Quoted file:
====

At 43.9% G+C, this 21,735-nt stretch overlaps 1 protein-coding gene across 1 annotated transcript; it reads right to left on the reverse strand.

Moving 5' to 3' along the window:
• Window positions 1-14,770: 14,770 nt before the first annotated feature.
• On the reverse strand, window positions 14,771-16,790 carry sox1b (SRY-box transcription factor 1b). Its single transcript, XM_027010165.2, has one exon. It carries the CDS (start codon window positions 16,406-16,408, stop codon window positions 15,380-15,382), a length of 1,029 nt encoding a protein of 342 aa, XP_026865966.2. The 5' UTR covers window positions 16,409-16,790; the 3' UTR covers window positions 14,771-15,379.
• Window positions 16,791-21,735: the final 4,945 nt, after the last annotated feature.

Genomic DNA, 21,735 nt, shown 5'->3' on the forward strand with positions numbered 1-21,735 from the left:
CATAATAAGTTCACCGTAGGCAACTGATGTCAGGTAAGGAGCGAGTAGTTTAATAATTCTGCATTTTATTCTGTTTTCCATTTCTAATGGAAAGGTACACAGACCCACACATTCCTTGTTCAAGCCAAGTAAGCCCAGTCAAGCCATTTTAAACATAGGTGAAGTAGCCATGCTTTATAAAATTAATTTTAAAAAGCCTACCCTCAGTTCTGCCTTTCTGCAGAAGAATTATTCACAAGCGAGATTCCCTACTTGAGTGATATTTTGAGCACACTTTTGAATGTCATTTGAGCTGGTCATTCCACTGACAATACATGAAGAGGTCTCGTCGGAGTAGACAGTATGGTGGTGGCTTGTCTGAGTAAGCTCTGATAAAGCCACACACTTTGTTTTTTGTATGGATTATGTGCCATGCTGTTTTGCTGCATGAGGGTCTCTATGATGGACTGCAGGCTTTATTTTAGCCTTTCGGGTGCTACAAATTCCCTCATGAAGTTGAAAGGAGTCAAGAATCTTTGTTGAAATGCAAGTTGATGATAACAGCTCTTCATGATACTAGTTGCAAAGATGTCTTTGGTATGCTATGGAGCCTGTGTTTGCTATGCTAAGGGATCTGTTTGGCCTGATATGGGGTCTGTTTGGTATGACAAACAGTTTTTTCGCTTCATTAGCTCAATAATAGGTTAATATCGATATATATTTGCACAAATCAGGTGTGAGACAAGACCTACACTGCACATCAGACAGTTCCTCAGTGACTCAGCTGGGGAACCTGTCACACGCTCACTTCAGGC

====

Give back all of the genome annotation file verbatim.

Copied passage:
At 43.9% G+C, this 21,735-nt stretch overlaps 1 protein-coding gene across 1 annotated transcript; it reads right to left on the reverse strand.

Moving 5' to 3' along the window:
• Window positions 1-14,770: 14,770 nt before the first annotated feature.
• On the reverse strand, window positions 14,771-16,790 carry sox1b (SRY-box transcription factor 1b). Its single transcript, XM_027010165.2, has one exon. It carries the CDS (start codon window positions 16,406-16,408, stop codon window positions 15,380-15,382), a length of 1,029 nt encoding a protein of 342 aa, XP_026865966.2. The 5' UTR covers window positions 16,409-16,790; the 3' UTR covers window positions 14,771-15,379.
• Window positions 16,791-21,735: the final 4,945 nt, after the last annotated feature.

Genomic DNA, 21,735 nt, shown 5'->3' on the forward strand with positions numbered 1-21,735 from the left:
CATAATAAGTTCACCGTAGGCAACTGATGTCAGGTAAGGAGCGAGTAGTTTAATAATTCTGCATTTTATTCTGTTTTCCATTTCTAATGGAAAGGTACACAGACCCACACATTCCTTGTTCAAGCCAAGTAAGCCCAGTCAAGCCATTTTAAACATAGGTGAAGTAGCCATGCTTTATAAAATTAATTTTAAAAAGCCTACCCTCAGTTCTGCCTTTCTGCAGAAGAATTATTCACAAGCGAGATTCCCTACTTGAGTGATATTTTGAGCACACTTTTGAATGTCATTTGAGCTGGTCATTCCACTGACAATACATGAAGAGGTCTCGTCGGAGTAGACAGTATGGTGGTGGCTTGTCTGAGTAAGCTCTGATAAAGCCACACACTTTGTTTTTTGTATGGATTATGTGCCATGCTGTTTTGCTGCATGAGGGTCTCTATGATGGACTGCAGGCTTTATTTTAGCCTTTCGGGTGCTACAAATTCCCTCATGAAGTTGAAAGGAGTCAAGAATCTTTGTTGAAATGCAAGTTGATGATAACAGCTCTTCATGATACTAGTTGCAAAGATGTCTTTGGTATGCTATGGAGCCTGTGTTTGCTATGCTAAGGGATCTGTTTGGCCTGATATGGGGTCTGTTTGGTATGACAAACAGTTTTTTCGCTTCATTAGCTCAATAATAGGTTAATATCGATATATATTTGCACAAATCAGGTGTGAGACAAGACCTACACTGCACATCAGACAGTTCCTCAGTGACTCAGCTGGGGAACCTGTCACACGCTCACTTCAGGC